Carol talks to David about his daughter’s experience volunteering for a teen project with a horse rescue charity, and how he was turned from a volunteer driver into a donor.
Carol and David talk about two different kinds of thank you gifts: one that is unique and picked out especially for the donor, and one that is just like what every other donor receives. There are circumstances that are compelling reasons for giving one or the other.
Carol and David talk about how to get your board to make thank-you calls to donor. Penelope Burk’s book Donor-Centered Fundraising is a good source. Carol goes through a sample script so you can get the idea, too.
We continue our series on how to say thanks by Carol and David talking about donations of artwork and how they were thanked by the museums that got the artwork.
We start a series of episodes about how to thank people properly, and what Carol calls the “platinum rule” — one even better than the Golden Rule.
In this episode, David talks to Carol about how he helped get his friend involved in his fundraising activities.
Download the podcast now (6:50).
In this episode, we talk about how a gift of intellectual property can be the give that keeps on giving and be more valuable than a cash donation.
Download the podcast now. (5:00)
Is $4 Million dollars a lot of money for your board? Well, it certainly is a lot of money to pay for a dress, a pair of earrings, a pair of golf clubs. Is it a lot to pay for a condo? A 12 family apartment building? A payroll for 80 employees?
I asked this question during a retreat, “What would it take to deal with this problem for the entire city.” Someone came up with the figure $4 million.” To most of the people in the room, it could have been $4 billion. Only one person said, “Is that all?”
Every board needs someone who is used to dealing with big numbers and has a comfort level with them. The member doesn’t have to have the money, but a familiarity and comfort with thinking big and expanding the horizons of the group. (Although if someone would be able to write the $4 million check, it would have been interesting to see what the reaction would have been!)
I did a retreat for a group where more than 51% of the group were on disability. The CEO’s salary was so low, it wasn’t even on the chart on the Association of Fundraising Professionals Salary index. No one in the room, including the CEO, had a clue. If something happened to her, she could not be replaced for anywhere near this salary. No one was financially literate about salaries. Good, caring people. But NO ONE knew how underpaid the CEO was.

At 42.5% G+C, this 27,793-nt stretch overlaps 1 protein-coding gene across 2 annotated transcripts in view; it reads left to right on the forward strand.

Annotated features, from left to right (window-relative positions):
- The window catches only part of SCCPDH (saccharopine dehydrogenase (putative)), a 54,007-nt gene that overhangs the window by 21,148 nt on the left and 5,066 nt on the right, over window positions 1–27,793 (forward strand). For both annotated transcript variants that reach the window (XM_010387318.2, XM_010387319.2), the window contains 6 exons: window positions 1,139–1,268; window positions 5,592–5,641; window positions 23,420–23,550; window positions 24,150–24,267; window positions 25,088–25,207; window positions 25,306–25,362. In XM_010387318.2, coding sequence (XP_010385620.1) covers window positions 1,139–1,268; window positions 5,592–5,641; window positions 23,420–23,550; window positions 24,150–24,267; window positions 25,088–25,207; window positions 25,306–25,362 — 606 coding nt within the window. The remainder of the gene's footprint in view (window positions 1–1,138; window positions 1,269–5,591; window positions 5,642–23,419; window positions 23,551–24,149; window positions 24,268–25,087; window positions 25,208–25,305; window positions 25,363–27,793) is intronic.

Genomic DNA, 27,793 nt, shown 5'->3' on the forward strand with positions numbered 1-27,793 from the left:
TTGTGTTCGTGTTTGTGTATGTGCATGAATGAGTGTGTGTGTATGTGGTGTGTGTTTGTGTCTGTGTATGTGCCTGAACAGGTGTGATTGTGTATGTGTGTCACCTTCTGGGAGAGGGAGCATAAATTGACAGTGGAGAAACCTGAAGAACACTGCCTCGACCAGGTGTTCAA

If you can’t talk about the big numbers, you can’t ask for them. Every nonprofit does not have to be large, but if there are people you want to serve and aren’t, get someone in the room who doesn’t think $4 Million is big bucks!
Carol Weisman, MSW, CSP, Asking big, but shopping the sale rack
Compare and contrast, as we used to hear in high school English class. Last Saturday night, I was at an auction for Rebuilding Together, a fabulous client of mine that rehabs houses for the poor and elderly. The board chair not only graciously thanked the volunteers, but the development director got flowers.
Another client, just a few months before, had a huge convention. They were in deep financial crisis. They had to sell their building to avoid bankruptcy. An interim executive director came in and made very hard decisions which bills to pay to keep the doors open. There wasn’t enough dough to take a salary, so she didn’t. She wasn’t even acknowledged from the podium, much less presented a posey.
I have a meeting regarding the strategic plan for Rebuilding Together this morning. I can’t wait to go. I have recruited one of my sons to get involved. I had lunch with a friend on Monday and suggested her husband join the board.
I believe strongly in the mission of the other organization. There would have to be a big time culture change before I would refer a friend into that snake pit. They chew up staff a combine goes through hay.
The difference between the two: the simple act of acknowledging good work. And all it takes is $10 worth of flowers.
Carol Weisman, MSW, CSP, glad to be able to work with good clients
- 26: Women and fundraising with Margaret May Damen
- 25: From survivor to champion
- A New Take on an Old Technique
- 24: Having unusual special events
- 23: Should you take dirty money?
- 22: When money comes with strings attached
- 21: The ‘Burma Shave’ approach to thanking donors
- 20: How to turn bad news from friends into good works
- 19: How to brainstorm for your next fundraising idea
- Special Events and The Board, Not Forgetting The One Crucial Step
- Special Events-Under Promise and Over Deliver
- 18: Making your Web site a destination